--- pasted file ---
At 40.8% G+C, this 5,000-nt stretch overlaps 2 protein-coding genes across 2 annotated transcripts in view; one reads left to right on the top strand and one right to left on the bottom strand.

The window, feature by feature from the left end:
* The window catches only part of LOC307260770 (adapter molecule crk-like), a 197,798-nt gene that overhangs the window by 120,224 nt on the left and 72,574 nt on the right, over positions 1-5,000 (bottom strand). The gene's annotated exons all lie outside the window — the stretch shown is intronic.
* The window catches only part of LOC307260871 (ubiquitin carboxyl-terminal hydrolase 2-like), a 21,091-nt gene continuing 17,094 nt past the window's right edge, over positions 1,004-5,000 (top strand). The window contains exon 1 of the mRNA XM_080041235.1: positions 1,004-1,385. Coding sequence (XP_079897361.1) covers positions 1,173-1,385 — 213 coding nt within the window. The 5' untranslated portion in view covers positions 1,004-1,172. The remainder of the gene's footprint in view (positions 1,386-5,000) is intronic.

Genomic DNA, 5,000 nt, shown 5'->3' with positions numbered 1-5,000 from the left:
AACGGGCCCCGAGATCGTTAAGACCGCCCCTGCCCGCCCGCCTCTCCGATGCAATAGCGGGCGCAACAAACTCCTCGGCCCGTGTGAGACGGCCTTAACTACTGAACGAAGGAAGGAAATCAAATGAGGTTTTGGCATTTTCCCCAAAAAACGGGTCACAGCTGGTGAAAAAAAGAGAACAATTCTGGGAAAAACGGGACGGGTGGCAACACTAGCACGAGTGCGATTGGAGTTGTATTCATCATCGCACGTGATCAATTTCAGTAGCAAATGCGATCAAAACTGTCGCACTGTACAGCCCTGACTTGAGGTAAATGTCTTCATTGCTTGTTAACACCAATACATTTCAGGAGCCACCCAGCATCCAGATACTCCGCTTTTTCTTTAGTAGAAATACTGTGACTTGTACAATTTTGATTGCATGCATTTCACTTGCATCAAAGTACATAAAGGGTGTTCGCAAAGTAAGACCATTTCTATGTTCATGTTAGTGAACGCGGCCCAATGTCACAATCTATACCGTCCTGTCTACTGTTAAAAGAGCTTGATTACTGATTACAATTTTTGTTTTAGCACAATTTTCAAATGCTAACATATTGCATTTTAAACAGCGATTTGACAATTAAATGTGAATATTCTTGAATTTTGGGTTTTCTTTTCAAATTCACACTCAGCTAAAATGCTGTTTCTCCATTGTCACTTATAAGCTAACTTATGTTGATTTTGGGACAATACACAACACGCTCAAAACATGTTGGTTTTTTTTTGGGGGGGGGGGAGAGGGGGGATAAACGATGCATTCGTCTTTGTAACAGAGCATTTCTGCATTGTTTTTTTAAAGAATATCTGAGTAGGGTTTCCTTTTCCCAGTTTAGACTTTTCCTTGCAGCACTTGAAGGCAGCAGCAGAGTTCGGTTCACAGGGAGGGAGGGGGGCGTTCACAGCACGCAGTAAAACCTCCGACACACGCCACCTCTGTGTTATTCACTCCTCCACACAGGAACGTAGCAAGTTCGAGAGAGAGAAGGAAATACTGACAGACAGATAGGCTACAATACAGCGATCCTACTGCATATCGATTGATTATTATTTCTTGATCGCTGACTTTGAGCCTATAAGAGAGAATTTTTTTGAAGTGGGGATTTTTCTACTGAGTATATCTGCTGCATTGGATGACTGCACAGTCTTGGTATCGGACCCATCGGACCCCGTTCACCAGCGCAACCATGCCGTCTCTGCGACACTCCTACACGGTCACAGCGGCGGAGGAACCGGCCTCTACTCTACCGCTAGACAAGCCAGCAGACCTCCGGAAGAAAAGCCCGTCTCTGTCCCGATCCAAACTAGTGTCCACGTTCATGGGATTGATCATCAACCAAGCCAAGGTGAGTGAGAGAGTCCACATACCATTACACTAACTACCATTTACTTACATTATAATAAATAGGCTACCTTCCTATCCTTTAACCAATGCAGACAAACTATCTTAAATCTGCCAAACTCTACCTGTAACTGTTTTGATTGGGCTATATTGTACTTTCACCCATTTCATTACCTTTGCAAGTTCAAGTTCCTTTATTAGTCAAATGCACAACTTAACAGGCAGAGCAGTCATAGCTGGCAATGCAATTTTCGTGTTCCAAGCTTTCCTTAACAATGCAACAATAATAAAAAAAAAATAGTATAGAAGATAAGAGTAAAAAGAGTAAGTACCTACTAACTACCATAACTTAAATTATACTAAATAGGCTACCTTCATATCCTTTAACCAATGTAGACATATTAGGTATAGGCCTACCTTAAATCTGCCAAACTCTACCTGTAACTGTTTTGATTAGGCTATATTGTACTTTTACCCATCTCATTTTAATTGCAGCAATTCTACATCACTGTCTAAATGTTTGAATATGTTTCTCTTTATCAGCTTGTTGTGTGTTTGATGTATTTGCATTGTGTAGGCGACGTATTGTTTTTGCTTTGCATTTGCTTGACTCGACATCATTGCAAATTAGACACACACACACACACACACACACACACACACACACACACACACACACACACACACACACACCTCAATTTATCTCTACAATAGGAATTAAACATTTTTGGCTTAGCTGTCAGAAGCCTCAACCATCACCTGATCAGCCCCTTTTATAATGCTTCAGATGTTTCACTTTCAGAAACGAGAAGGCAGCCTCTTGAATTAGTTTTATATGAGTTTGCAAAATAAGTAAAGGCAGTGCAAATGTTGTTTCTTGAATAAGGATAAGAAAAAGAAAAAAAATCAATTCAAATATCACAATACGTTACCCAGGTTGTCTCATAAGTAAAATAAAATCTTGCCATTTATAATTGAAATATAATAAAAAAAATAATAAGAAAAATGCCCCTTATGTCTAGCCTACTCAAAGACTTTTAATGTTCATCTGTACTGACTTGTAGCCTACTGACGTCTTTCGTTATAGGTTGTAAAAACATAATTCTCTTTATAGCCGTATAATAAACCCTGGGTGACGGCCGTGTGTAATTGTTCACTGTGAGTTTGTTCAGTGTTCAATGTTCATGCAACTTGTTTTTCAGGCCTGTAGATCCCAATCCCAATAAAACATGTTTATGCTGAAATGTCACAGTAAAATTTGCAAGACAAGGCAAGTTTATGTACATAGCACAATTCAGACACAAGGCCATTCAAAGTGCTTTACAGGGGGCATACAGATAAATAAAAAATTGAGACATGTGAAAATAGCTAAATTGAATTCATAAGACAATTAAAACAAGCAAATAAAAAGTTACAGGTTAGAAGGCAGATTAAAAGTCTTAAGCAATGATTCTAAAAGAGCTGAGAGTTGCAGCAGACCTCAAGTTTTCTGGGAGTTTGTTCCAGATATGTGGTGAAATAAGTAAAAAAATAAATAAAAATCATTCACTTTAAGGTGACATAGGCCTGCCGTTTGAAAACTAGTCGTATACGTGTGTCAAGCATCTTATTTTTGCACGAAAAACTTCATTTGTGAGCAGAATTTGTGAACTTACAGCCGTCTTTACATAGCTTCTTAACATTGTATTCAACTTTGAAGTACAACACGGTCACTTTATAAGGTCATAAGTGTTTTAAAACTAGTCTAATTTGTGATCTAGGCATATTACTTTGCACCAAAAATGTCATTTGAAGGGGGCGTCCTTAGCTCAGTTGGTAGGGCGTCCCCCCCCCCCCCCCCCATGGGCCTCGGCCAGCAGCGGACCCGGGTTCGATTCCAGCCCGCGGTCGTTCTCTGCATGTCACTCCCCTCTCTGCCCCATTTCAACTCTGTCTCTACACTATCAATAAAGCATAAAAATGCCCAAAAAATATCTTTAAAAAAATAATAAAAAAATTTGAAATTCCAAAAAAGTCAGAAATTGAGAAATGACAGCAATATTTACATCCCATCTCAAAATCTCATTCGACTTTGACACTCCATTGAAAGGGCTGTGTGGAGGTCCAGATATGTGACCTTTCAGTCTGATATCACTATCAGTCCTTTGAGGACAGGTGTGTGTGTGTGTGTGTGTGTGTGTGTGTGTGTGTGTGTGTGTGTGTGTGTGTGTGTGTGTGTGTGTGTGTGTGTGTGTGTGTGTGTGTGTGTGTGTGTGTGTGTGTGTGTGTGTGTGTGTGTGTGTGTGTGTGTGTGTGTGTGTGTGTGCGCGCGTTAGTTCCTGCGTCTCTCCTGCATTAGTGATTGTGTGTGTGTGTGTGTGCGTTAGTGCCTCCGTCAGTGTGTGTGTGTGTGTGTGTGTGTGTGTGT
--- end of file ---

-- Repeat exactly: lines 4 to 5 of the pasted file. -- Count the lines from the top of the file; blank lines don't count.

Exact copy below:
* The window catches only part of LOC307260871 (ubiquitin carboxyl-terminal hydrolase 2-like), a 21,091-nt gene continuing 17,094 nt past the window's right edge, over positions 1,004-5,000 (top strand). The window contains exon 1 of the mRNA XM_080041235.1: positions 1,004-1,385. Coding sequence (XP_079897361.1) covers positions 1,173-1,385 — 213 coding nt within the window. The 5' untranslated portion in view covers positions 1,004-1,172. The remainder of the gene's footprint in view (positions 1,386-5,000) is intronic.

Genomic DNA, 5,000 nt, shown 5'->3' with positions numbered 1-5,000 from the left: